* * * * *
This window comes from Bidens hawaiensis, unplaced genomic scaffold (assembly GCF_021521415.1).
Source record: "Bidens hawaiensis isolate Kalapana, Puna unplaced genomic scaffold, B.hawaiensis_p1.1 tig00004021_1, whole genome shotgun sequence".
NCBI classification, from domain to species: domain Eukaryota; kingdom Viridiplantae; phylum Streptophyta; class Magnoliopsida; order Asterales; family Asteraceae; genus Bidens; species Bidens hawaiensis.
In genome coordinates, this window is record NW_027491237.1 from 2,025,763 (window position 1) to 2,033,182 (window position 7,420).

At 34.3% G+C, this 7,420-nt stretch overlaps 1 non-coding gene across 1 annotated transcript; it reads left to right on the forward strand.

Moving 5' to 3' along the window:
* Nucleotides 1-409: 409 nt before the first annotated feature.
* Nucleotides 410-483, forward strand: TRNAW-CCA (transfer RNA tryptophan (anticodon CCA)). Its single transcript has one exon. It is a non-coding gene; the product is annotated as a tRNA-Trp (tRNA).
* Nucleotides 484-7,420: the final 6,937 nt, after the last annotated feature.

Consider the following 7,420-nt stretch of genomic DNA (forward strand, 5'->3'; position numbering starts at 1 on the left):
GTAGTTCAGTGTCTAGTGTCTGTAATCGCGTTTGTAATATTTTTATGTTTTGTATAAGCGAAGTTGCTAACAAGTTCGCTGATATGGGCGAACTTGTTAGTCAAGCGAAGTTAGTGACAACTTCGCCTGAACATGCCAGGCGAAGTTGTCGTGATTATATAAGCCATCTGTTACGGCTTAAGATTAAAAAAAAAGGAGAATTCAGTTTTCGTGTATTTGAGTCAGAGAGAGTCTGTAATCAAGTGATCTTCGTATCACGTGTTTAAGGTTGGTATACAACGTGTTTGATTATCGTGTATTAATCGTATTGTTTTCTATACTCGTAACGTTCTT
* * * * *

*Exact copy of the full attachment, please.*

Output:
This window comes from Bidens hawaiensis, unplaced genomic scaffold (assembly GCF_021521415.1).
Source record: "Bidens hawaiensis isolate Kalapana, Puna unplaced genomic scaffold, B.hawaiensis_p1.1 tig00004021_1, whole genome shotgun sequence".
NCBI classification, from domain to species: domain Eukaryota; kingdom Viridiplantae; phylum Streptophyta; class Magnoliopsida; order Asterales; family Asteraceae; genus Bidens; species Bidens hawaiensis.
In genome coordinates, this window is record NW_027491237.1 from 2,025,763 (window position 1) to 2,033,182 (window position 7,420).

At 34.3% G+C, this 7,420-nt stretch overlaps 1 non-coding gene across 1 annotated transcript; it reads left to right on the forward strand.

Moving 5' to 3' along the window:
* Nucleotides 1-409: 409 nt before the first annotated feature.
* Nucleotides 410-483, forward strand: TRNAW-CCA (transfer RNA tryptophan (anticodon CCA)). Its single transcript has one exon. It is a non-coding gene; the product is annotated as a tRNA-Trp (tRNA).
* Nucleotides 484-7,420: the final 6,937 nt, after the last annotated feature.

Consider the following 7,420-nt stretch of genomic DNA (forward strand, 5'->3'; position numbering starts at 1 on the left):
GTAGTTCAGTGTCTAGTGTCTGTAATCGCGTTTGTAATATTTTTATGTTTTGTATAAGCGAAGTTGCTAACAAGTTCGCTGATATGGGCGAACTTGTTAGTCAAGCGAAGTTAGTGACAACTTCGCCTGAACATGCCAGGCGAAGTTGTCGTGATTATATAAGCCATCTGTTACGGCTTAAGATTAAAAAAAAAGGAGAATTCAGTTTTCGTGTATTTGAGTCAGAGAGAGTCTGTAATCAAGTGATCTTCGTATCACGTGTTTAAGGTTGGTATACAACGTGTTTGATTATCGTGTATTAATCGTATTGTTTTCTATACTCGTAACGTTCTT